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25 Years of Fighting Tobacco

Grace Fernandez

Jonathan Samet, MD, paints a smoky picture of his early career in medicine when smoking was the norm and was even allowed in hospitals. 

“The so-called nursing station was smoke-filled, some specialties made rounds with cigarettes in their hands, and instructors smoked in class,” said Samet. “The world was completely different.”

Samet, founding director of the Institute for Global Tobacco Control, shared these experiences in a Public Health On Call episode, where he and Joanna Cohen, PhD, MHSc, current IGTC director and Bloomberg Professor of Disease Prevention in the Department of Health, Behavior and Society, discussed the past, present, and future in the fight against tobacco. 

When Samet first came to the Bloomberg School in 1994 to be chair of the Department of Epidemiology, Johns Hopkins “didn’t have a focal point for work on tobacco,” he said.

While the U.S. was starting to see some progress and changes in policy in those years, the tobacco industry strategically turned its marketing efforts to other countries that might not have had the ability to implement strong policies against tobacco. 

“Clearly there was a need for working with colleagues in other countries, moving some of the lessons learned in the U.S. and other higher-income countries to places that faced the peril of the rising use of tobacco with the aggressive and well-honed tactics of the industry,” said Samet. 

Samet’s early work with nations like China spearheaded IGTC’s founding. In 25 years since, the Institute has become a global leader in the efforts to end the tobacco epidemic.
Today, tobacco smoking rates, especially among kids, are declining in the U.S., but the fight against tobacco forges on as new products like e-cigarettes enter the tobacco marketplace.

“There's always an ongoing need, unfortunately, in tobacco control … to counter the ever-shifting strategies of this very chameleon-like industry,” said Cohen. 

Under Cohen’s direction, the IGTC is focusing on global surveillance work to influence tobacco control policies.

For example, IGTC has surveyed tobacco marketing at the point of sale (the physical location where people can buy tobacco products). Cigarettes and other tobacco products are not only seen by people who purchase them, but every other customer “sees all the advertising and the beautiful products displayed,” said Cohen. Another study spanning 42 different countries demonstrates how these products explicitly target children by placing tobacco products at eye level for them to see—and are even advertised and promoted in stores near schools and playgrounds.

With these types of studies and surveillance, Cohen hopes to equip policymakers and public health professionals with evidence to help them say, “We have to do something about this,” and enact policies that will change how cigarettes are designed and where they’re placed in stores.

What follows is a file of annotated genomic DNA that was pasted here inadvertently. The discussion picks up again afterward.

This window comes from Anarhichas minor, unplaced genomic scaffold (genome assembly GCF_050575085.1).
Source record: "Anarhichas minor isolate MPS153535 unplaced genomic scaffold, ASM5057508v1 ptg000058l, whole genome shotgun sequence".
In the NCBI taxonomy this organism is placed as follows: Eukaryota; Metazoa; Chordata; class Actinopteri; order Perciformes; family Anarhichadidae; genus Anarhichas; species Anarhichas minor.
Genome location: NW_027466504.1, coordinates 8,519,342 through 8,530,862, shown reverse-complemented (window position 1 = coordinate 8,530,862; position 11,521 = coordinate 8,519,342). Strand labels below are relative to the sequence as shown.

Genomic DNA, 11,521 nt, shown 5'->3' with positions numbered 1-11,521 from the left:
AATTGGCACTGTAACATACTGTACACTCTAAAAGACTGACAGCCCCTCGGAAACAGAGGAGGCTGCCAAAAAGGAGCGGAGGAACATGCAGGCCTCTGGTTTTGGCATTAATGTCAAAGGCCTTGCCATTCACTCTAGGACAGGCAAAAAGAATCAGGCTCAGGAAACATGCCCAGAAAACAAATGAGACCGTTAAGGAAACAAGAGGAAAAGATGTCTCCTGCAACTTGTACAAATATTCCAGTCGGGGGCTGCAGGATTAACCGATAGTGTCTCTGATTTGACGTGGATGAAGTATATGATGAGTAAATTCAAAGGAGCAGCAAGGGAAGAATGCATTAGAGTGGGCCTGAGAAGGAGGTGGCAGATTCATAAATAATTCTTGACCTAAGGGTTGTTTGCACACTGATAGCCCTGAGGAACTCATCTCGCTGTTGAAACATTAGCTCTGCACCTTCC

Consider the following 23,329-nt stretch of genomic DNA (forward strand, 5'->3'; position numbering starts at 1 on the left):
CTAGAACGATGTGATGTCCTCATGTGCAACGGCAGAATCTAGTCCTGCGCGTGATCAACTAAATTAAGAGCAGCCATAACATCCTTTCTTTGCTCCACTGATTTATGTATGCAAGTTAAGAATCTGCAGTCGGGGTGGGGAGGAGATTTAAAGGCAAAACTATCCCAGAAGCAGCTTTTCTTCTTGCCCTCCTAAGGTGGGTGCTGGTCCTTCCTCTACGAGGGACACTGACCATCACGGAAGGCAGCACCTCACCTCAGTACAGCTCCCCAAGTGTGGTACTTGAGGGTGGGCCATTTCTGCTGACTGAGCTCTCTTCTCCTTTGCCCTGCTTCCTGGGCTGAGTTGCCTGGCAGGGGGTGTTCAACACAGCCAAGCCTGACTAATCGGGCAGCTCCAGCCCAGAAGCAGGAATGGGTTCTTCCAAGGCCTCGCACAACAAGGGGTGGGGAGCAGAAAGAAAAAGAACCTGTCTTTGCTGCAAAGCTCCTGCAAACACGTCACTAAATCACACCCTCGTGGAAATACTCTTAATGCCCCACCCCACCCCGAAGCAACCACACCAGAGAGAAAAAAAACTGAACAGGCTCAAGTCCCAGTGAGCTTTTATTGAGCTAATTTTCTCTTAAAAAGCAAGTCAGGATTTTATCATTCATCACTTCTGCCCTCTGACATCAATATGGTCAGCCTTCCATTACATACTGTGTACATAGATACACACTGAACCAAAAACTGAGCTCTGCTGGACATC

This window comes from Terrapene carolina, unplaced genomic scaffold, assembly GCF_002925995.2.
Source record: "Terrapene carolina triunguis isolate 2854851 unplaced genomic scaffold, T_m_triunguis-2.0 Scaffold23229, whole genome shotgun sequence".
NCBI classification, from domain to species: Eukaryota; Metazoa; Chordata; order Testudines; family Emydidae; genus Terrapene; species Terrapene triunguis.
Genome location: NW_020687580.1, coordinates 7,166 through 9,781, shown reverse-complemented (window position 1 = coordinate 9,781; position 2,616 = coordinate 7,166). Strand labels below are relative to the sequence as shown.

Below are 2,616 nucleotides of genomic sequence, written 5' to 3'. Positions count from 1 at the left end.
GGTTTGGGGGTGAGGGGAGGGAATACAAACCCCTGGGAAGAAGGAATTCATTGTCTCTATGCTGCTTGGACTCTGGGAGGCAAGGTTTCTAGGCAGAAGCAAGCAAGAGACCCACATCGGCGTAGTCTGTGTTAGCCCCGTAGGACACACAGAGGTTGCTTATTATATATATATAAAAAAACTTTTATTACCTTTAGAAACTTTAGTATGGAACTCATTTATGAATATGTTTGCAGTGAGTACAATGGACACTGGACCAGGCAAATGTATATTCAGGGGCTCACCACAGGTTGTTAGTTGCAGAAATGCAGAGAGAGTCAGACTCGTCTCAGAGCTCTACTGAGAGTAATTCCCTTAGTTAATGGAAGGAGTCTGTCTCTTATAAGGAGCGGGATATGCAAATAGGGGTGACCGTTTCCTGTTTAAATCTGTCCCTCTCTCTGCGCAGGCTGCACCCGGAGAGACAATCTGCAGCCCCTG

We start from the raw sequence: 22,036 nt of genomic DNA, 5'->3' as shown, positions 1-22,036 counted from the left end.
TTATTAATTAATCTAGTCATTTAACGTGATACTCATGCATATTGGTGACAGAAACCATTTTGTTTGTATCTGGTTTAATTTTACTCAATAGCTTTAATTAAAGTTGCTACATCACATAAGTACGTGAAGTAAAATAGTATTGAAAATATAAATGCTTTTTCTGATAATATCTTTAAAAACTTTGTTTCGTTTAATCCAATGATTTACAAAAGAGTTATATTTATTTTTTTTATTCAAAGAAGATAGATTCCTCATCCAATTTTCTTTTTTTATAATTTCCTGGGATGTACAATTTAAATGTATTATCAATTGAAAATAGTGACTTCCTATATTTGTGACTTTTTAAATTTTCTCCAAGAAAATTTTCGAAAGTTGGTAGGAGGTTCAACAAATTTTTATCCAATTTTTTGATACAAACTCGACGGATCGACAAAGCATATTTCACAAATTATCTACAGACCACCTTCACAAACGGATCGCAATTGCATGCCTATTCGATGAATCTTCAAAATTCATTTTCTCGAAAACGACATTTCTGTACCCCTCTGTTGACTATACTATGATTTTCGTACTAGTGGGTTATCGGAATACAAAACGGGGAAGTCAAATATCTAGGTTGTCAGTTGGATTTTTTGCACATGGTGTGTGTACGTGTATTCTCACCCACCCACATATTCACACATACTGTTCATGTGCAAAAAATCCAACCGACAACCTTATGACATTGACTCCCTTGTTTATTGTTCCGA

Many countries, including some low- and middle-income countries, have made major strides in reducing smoking rates. Cohen held in her hand a cigarette pack from Australia, one of the first countries to enforce graphic health warning labels on cigarette packs. The label shows an unsettling image of smoking’s effects and is meant to provoke an emotional response. This particular package showed a protruding eye with the words “Smoking causes blindness.”

In this regard, the U.S. has some catching up to do. 

“We’ve been promised since 2009 with the Tobacco Act that there will be picture warnings. We’re still waiting,” said Cohen.

In other countries, efforts to reduce smoking include banning tobacco displays and putting tobacco products under the counter or behind closed shelves, out of customers’ view.

Samet points to Beijing as a trailblazer for enforcing strict non-smoking ordinances. The city is now 100% smoke-free, but smoking remains pervasive in other parts of the country. China’s government makes and sells cigarettes, primarily through its state monopoly, China National Tobacco, and generates substantial revenues from tobacco.

The future of tobacco control looks to be more complex with tobaccoless, nicotine-filled, fun-flavored e-cigarettes targeting kids.

“We've seen a whole epidemic of youth starting to use these products, getting addicted to nicotine, who would not have used nicotine without these,” said Cohen.

Cohen would like to see the FDA regulate these products to be used for good, like helping people quit smoking tobacco. 

Despite shifting trends in products, Cohen remains optimistic and has her eyes on the tobacco endgame.

“I'm really excited about the energy that's being brought to bringing an end to the tobacco epidemic once and for all.”


Grace Fernandez is a communications associate in the Office of External Affairs at the Johns Hopkins Bloomberg School of Public Health and assistant producer of Public Health On Call.